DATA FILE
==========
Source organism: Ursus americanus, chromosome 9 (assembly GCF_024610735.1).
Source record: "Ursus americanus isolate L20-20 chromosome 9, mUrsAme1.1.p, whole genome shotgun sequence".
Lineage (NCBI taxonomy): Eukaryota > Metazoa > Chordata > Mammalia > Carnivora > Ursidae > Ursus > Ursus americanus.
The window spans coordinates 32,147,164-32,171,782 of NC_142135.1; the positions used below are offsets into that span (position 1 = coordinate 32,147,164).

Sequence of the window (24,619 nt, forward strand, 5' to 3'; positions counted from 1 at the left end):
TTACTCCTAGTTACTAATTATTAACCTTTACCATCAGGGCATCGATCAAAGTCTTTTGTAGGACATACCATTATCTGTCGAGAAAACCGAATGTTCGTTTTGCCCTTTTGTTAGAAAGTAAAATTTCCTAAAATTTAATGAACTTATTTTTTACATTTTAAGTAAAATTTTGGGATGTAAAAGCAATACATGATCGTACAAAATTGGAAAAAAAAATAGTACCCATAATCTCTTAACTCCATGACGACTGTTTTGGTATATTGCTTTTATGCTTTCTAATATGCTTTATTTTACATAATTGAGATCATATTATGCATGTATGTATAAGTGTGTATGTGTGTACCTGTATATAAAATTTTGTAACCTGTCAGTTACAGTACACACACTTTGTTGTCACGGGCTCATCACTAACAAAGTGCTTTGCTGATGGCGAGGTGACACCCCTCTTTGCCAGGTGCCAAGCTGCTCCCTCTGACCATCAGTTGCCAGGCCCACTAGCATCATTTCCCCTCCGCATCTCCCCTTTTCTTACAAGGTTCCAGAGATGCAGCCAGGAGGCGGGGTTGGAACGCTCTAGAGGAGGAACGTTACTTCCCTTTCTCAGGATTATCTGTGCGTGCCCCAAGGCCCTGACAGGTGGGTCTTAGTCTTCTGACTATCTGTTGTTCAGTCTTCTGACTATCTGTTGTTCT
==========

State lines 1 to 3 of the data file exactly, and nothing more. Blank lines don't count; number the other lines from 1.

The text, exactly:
Source organism: Ursus americanus, chromosome 9 (assembly GCF_024610735.1).
Source record: "Ursus americanus isolate L20-20 chromosome 9, mUrsAme1.1.p, whole genome shotgun sequence".
Lineage (NCBI taxonomy): Eukaryota > Metazoa > Chordata > Mammalia > Carnivora > Ursidae > Ursus > Ursus americanus.